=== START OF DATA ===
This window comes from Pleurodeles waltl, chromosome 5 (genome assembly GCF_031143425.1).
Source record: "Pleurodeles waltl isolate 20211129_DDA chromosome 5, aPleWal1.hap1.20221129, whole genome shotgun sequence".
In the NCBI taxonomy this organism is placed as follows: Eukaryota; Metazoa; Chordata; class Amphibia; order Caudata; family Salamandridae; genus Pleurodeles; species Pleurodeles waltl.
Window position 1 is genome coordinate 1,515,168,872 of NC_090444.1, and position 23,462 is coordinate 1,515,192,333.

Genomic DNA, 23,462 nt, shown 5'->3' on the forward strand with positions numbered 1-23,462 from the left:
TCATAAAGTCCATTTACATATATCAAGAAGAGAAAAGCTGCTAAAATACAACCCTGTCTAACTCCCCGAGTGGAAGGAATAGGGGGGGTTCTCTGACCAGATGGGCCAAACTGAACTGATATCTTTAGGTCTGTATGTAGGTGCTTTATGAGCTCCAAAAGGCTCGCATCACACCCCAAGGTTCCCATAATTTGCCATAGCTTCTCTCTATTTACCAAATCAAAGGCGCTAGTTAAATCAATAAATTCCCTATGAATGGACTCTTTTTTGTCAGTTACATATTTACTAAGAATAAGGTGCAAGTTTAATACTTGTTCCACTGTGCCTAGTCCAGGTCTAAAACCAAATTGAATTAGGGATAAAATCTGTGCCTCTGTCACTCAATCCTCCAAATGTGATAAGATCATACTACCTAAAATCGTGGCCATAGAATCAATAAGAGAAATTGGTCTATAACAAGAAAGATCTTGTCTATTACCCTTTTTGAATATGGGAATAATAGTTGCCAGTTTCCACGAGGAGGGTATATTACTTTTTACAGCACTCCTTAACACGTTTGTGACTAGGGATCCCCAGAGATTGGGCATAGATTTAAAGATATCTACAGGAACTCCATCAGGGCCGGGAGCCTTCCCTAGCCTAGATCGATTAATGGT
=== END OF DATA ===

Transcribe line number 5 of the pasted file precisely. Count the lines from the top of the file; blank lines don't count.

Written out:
Genomic DNA, 23,462 nt, shown 5'->3' on the forward strand with positions numbered 1-23,462 from the left: